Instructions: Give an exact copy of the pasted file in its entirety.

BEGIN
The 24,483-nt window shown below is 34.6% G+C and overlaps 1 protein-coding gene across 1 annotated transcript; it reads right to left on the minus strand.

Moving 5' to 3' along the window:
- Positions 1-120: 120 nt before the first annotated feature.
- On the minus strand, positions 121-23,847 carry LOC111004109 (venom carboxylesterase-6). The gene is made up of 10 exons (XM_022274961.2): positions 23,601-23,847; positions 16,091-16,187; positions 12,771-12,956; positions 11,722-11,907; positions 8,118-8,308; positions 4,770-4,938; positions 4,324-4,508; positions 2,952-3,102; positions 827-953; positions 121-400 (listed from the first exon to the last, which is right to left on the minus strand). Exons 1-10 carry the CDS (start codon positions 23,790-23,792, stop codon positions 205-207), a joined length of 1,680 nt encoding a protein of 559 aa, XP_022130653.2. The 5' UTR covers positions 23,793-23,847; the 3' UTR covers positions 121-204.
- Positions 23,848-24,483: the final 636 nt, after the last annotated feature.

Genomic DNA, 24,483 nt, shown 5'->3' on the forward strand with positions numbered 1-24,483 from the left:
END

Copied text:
The 24,483-nt window shown below is 34.6% G+C and overlaps 1 protein-coding gene across 1 annotated transcript; it reads right to left on the minus strand.

Moving 5' to 3' along the window:
- Positions 1-120: 120 nt before the first annotated feature.
- On the minus strand, positions 121-23,847 carry LOC111004109 (venom carboxylesterase-6). The gene is made up of 10 exons (XM_022274961.2): positions 23,601-23,847; positions 16,091-16,187; positions 12,771-12,956; positions 11,722-11,907; positions 8,118-8,308; positions 4,770-4,938; positions 4,324-4,508; positions 2,952-3,102; positions 827-953; positions 121-400 (listed from the first exon to the last, which is right to left on the minus strand). Exons 1-10 carry the CDS (start codon positions 23,790-23,792, stop codon positions 205-207), a joined length of 1,680 nt encoding a protein of 559 aa, XP_022130653.2. The 5' UTR covers positions 23,793-23,847; the 3' UTR covers positions 121-204.
- Positions 23,848-24,483: the final 636 nt, after the last annotated feature.

Genomic DNA, 24,483 nt, shown 5'->3' on the forward strand with positions numbered 1-24,483 from the left: